Wantili is a large jurnu (soak) and linyji (clay pan) near Well 25 on the Canning Stock Route. It lies close to Bugai’s birthplace, and is her ngurra (home Country). Bugai returned to the Wantili area as a young woman, when she worked driving cattle along the Stock Route.The area is dominated by claypans surrounded by tuwa (sandhills). Following rain the claypans are filled with water, with the overflow from nearby waterholes flowing to Wantili. At that time, Wantili becomes an important place for obtaining fresh water for drinking and bathing. Wantili is significant for the fact that at this site Kartujarra, Manyjilyjarra, Putujarra and Warnman people would all come together for ceremonies. Many jiwa (grinding stones) from these times can still be found there today. jiwa: grinding stones. Stones used by women in pujiman (traditional, desert-dwelling) times to grind manyjirr (edible grains) for yampalpa (damper). Jiwa refers just to the bottom grinding stone. The top stone is called wakura. Martu women today still learn to harvest and process seed food using jiwa and wakura from their elders on camps with the KJ Rangers on Country. The stones can still be found today at important cultural sites.

Nancy Karnu Taylor (dec) Kunarra Waterhole

#18-45 acrylic on linen, 122cm x 76cm $ 2,700 Karnu was a Warnman woman from Karlamilyi (Rudall River National Park), and the younger sister of Minyawe Miller, highly regarded senior Martumili Artist. As a young woman during pujiman (traditional, desert-dwelling) times, she and her family travelled extensively in the Karlamilyi region, losing close family members at Kurrka, Nullagine and Wirtilwirtil (near Woody Woody gold mine). Karnu painted the Country around Karlamilyi, including Japarli, Yaralalyu. Jinturinypalangu and Jutupa. Many of her family members are also dedicated artists. pujiman: traditional or desert dwelling. Lexicalised from the English word ‘bushman’, pujiman can refer to the generation of Martu people that lived in the Western Desert prior to first contact with white Australians, or can refer to the era of traditional living on Country.

Marianne Burton Punmu

#18-483 acrylic on canvas, 152cm x 76cm $ 2,000 “Punmu [community]- I went there when I was a young girl, a teenager with my mother and father before my mother passed. Big mob of people was there. No building, just little cubbie houses (bower shelters). Long time I been there. These here are the waterholes around Punmu. In the middle is Rawa spring, Rawa means long time. On the right is Tuu Tuu, then Jila Jila, Wilarra and Yilyara up the top. That is my ngurra (home). We grew up in Punmu around all theses water holes. I still live here with my grand kids, same stories for all these places.� - Marianne Burton Marianne and her sister were brought up by their father, Martumili Artist Pukina Burton (dec.) She and her father would sit down together to paint, and Pukina would tells stories about his Country. Marianne is now often found painting in Newman and Punmu with her grandchildren, passing down stories about Country and culture. Punmu is a community that sits on the edge of an important warla (lake) known as Lake Dora. The lake runs South into the area known as Karlamilyi (Rudall River National Park). Rock holes, waterholes, soaks and springs were important sites for Martu people during the pujiman (traditional, bush-dwelling) era, with many important jukurrpa (dreaming stories) chronicling the creation of these landmarks.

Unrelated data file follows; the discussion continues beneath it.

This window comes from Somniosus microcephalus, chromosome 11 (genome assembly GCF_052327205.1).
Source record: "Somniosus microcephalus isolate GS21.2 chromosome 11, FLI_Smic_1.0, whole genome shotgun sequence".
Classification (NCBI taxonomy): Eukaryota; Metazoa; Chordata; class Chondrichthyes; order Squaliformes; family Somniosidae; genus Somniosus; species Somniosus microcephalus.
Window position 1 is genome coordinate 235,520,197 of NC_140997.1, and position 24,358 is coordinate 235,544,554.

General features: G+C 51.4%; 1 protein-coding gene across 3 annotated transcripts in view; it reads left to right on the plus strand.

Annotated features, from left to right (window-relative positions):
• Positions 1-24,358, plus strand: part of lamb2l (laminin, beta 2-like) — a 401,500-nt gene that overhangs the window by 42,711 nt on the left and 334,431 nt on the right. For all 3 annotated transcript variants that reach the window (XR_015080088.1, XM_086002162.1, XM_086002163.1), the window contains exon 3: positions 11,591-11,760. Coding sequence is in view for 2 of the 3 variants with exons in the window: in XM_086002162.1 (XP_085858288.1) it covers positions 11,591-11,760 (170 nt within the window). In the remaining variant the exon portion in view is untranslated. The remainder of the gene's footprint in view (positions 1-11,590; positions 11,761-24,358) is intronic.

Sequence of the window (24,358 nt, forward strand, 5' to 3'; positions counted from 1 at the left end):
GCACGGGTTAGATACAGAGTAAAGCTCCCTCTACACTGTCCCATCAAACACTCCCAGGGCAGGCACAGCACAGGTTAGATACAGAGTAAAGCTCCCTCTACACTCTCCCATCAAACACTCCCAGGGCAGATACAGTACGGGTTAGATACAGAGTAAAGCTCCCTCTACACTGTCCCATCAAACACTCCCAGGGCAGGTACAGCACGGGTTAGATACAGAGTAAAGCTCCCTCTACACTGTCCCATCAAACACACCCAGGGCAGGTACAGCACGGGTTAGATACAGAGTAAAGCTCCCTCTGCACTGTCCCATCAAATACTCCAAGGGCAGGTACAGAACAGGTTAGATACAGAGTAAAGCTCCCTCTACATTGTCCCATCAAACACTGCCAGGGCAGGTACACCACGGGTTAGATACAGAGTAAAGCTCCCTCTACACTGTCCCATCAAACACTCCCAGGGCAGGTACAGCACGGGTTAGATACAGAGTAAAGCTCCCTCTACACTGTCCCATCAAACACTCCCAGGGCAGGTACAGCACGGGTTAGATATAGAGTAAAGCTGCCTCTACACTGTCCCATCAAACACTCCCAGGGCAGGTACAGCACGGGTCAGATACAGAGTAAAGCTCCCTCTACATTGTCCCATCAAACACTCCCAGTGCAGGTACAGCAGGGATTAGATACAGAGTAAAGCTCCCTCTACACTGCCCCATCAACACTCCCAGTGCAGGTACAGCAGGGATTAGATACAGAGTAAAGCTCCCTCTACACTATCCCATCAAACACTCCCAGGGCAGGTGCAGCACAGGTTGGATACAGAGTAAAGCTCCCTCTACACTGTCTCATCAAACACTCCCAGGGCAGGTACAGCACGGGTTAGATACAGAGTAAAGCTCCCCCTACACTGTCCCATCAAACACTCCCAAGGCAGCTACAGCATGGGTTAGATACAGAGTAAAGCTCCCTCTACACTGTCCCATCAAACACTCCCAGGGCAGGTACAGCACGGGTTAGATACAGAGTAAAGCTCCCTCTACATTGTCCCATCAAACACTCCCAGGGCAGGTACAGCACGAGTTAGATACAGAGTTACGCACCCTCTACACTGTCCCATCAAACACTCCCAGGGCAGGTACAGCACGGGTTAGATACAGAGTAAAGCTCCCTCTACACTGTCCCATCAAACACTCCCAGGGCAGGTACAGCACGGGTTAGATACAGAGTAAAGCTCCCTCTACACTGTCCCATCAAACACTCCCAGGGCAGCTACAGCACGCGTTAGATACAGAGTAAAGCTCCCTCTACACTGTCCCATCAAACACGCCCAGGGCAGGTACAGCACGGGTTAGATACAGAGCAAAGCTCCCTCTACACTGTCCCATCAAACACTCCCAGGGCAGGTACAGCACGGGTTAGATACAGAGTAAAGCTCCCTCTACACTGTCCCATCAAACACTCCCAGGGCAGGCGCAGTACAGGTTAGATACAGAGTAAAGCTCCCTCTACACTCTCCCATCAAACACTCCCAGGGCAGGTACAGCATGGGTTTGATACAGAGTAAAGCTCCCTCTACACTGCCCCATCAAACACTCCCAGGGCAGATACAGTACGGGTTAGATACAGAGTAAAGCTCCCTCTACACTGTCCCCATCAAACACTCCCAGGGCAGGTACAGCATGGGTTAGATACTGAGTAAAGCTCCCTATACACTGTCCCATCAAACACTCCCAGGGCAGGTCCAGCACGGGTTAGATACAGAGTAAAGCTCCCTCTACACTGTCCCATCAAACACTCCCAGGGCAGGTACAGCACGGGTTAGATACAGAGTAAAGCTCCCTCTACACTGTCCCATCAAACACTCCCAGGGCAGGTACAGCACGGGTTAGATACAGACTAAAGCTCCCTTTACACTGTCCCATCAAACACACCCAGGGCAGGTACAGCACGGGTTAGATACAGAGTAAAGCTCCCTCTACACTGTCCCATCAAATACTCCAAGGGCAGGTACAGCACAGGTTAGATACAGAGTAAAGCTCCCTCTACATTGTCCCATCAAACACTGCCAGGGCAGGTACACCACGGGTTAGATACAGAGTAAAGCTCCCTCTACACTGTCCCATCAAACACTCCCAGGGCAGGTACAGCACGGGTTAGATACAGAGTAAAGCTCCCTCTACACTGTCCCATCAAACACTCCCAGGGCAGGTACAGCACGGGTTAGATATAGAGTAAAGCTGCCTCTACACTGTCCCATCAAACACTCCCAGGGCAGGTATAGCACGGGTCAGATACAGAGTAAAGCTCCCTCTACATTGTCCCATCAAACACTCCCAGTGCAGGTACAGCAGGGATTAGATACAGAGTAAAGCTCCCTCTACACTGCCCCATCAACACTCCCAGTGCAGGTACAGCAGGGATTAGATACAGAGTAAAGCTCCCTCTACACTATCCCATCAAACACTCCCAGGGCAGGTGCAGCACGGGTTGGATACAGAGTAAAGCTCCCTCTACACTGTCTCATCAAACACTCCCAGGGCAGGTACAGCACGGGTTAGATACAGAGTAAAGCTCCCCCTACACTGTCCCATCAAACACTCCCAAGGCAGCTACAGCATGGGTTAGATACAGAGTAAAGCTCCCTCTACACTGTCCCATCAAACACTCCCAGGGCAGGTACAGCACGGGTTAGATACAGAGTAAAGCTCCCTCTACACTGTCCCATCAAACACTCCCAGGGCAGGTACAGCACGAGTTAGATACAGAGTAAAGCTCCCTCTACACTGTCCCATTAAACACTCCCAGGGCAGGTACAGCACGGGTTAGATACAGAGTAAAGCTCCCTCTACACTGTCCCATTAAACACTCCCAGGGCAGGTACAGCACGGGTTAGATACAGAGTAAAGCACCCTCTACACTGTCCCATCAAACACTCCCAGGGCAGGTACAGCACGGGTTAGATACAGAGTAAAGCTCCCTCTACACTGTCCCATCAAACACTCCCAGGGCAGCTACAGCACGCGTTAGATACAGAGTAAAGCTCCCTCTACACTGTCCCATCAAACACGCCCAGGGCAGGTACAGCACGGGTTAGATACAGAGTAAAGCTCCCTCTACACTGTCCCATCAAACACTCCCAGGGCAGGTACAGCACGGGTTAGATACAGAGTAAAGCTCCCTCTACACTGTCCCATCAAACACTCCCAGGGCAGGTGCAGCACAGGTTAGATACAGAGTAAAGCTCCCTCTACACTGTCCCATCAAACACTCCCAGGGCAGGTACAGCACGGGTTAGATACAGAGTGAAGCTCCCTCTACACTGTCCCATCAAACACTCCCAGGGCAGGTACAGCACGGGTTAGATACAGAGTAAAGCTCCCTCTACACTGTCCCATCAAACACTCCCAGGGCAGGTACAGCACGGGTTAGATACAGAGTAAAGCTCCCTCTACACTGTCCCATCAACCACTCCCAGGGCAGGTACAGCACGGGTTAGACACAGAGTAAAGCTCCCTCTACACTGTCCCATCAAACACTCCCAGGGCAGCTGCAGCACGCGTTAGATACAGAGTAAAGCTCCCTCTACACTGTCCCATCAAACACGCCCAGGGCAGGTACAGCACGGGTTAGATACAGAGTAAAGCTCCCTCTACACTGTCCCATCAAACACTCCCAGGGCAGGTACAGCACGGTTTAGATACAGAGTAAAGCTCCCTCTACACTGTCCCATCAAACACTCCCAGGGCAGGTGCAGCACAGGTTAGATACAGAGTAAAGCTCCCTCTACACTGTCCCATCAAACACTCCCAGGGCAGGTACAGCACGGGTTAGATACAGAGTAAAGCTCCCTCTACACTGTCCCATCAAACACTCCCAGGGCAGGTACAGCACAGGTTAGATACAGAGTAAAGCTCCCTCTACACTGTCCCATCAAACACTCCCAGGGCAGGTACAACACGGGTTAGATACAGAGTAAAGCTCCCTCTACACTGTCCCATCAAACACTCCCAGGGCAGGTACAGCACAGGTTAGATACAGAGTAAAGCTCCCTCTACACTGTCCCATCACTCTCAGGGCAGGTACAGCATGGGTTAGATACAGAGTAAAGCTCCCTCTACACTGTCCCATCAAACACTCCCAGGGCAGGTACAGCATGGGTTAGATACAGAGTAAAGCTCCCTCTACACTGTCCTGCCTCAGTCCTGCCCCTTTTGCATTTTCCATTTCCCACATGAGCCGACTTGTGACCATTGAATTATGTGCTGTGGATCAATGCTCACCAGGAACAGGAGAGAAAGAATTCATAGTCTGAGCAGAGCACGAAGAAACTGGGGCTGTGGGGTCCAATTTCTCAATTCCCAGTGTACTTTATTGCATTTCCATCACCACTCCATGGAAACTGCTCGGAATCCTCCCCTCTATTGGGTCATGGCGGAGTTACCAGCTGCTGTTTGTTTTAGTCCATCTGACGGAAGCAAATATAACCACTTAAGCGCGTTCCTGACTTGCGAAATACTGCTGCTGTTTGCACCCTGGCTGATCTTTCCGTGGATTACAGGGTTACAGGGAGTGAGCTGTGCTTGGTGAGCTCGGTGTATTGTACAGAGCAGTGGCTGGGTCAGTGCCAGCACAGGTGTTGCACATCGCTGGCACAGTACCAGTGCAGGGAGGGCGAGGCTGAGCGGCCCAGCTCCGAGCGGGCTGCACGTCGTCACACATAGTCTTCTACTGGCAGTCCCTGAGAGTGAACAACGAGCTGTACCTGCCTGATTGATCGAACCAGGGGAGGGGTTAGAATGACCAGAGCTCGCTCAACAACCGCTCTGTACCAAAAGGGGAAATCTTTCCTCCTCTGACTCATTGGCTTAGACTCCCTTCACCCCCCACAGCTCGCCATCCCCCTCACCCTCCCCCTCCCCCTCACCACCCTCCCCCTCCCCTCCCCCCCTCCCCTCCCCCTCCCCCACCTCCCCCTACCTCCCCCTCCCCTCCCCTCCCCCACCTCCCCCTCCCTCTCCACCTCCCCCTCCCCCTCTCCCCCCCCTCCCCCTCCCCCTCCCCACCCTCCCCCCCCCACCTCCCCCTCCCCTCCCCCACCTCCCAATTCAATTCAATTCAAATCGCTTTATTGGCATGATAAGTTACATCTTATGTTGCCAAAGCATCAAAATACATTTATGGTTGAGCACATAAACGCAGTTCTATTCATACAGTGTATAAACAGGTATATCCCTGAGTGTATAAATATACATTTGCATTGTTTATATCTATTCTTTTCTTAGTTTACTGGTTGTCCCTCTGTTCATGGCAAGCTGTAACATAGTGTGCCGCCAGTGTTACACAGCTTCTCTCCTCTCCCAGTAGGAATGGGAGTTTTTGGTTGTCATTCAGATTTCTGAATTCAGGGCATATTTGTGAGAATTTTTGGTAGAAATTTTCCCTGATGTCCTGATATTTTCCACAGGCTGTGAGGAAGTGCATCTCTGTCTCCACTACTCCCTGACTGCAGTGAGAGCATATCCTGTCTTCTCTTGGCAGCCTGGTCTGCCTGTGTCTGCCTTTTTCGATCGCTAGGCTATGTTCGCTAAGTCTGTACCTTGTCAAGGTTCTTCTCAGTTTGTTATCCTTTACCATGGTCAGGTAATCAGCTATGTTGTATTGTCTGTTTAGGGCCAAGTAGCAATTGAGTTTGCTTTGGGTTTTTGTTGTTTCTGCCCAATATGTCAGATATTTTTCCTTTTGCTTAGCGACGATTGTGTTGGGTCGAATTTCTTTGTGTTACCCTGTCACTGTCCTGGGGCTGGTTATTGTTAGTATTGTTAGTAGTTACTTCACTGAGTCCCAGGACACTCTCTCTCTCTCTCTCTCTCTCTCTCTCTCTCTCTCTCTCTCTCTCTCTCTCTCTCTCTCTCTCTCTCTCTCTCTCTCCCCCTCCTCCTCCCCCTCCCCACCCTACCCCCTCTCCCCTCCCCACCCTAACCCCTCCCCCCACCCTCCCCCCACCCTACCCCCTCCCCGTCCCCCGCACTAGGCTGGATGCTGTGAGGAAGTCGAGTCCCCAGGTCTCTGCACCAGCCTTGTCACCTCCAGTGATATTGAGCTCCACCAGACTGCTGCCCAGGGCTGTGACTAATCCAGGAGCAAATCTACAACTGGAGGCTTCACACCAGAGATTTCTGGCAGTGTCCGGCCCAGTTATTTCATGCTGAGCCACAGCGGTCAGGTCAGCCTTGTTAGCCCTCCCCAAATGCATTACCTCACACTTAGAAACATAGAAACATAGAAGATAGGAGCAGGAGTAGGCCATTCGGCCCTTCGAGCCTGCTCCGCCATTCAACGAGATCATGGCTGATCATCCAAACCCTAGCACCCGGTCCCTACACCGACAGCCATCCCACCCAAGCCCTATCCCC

warla: saltlake. Salt lakes scatter Martu Country, and are often sites that contain important water sources and jukurrpa (dreaming stories) for Martu.

Mabel Mitutu Wakarta Yirajarra

#13-851 acrylic on canvas, 152cm x 76cm $ 2,000 “Yirrajarra; that’s my camp, that’s my place, that’s my Country” - Mabel Mitutu Wakarta Yirrajarra is Mabel Mitutu’s ngurra (home); it is where the artist was born and is her Country. It is a jurnu (soak) situated on the Canning Stock Route. It is a continuous source of good fresh water, surrounded by plentiful shade, which made it an important semi-permanent camping ground during the pujiman (traditional, desert dwelling) era. Having walked all of this country with her family in her youth, Mabel Mitutu is able to depict intimate knowledge of the region and its features in detail.

jurnu: soak. A soak is a source of underground water that needs to be dug out in order to be reached.

Nancy Patterson Untitled

#12-23 acrylic on canvas, 76cm x 152cm $ 4,000

Billy Atkins Untitled

#16-344 acrylic on canvas, 61cm x 36cm $ 850

Wokka Taylor Untitled

#18-1233 acrylic on canvas, 46cm x 76cm $ 1,000

Billy Atkins Untitled

#19-94 acrylic on canvas, 46cm x 36cm $ 650

Amy French Hunting and running away from a plane in pujiman (bushman) days #14-101 acrylic on canvas, 122cm x 76cm $ 3,200

Muuki Taylor Kulyakartu

#19-12 acrylic on canvas, 46cm x 61cm $ 950

Muuki Taylor Kulyakartu

#19-21 acrylic on canvas, 46cm x 61cm $ 950

Nancy Taylor Karnu Januwa

#19-14 acrylic on canvas, 121cm x 76cm $2,700

Lily Long Untitled

#17-819 acrylic on canvas, 91cm x 91cm $2,400

Jakayu Bijabu Untitled

#16-344 acrylic on canvas, 61cm x 91cm $ 2,200

Jakayu Bijabu Untitled

#18-1027 acrylic on canvas, 40cm x 40cm $ 384

Cyril Whyoulter Untitled

#19-93 acrylic on canvas, 46cm x 76cm $850

Thelma Judson Untitled

#18-1064 acrylic on canvas, 40cm x 40cm $384

May Burton 2 waterholes

#19-101 acrylic on linen, 91cm x 121cm $1,500

Marianne Burton Punmu Rockholes

#19-74 acrylic on canvas, 30cm x 30cm $160

Leah Robinson 2 waterholes

#19-60 acrylic on linen, 46cm x 61cm $300

Theresa Colleen Judai Untitled

#19-65 acrylic on canvas, 46cm x 61cm $450

Helen Dale Samson Untitled

#18-308 acrylic on canvas, 76cm x 46cm $620

Helen Dale Samson Untitled

#19-89 acrylic on canvas, 75cm x 37cm $500

Ngamaru Bidu Minyi Puru

#15-734 acrylic on canvas, 122cm x 76cm $ 3,200

May Chapman Punmu

#17-355 acrylic on canvas, 61cm x 46cm $ 850

Nora Nungabar Kunawarritji

#14-171 acrylic on linen, 36cm x 46cm $650

Miriam Atkins Untitled

#18-291 acrylic on canvas, 76cm x 122cm $ 1,600

Betty Whyoulter Untitled

#18-524 acrylic on canvas, 46cm x 61cm $ 330

Judith Anya Samson Puntawarri

#18-374 acrylic on canvas, 46cm x 61cm $ 700

Kumpaya Girgirba Untitled

#18-758 acrylic on canvas, 60cm x 90cm $ 1,600

Doreen Chapman Untitled

#16-585 acrylic on canvas,122cm x 76cm $2,000

Bugai Whyoulter Wantili Claypan

#119-10 acrylic on canvas, 76cm x 46cm $1,300

Jason Tinker Untitled

#19-66 acrylic on canvas, 91cm x 61cm $1,200

Leon Cutter & Ivy Bidu Bush Tucker

#17-1250 acrylic on linen, 30cm x 30cm $160

May Brooks Untitled

#16-585 acrylic on canvas, 30cm x 30cm $100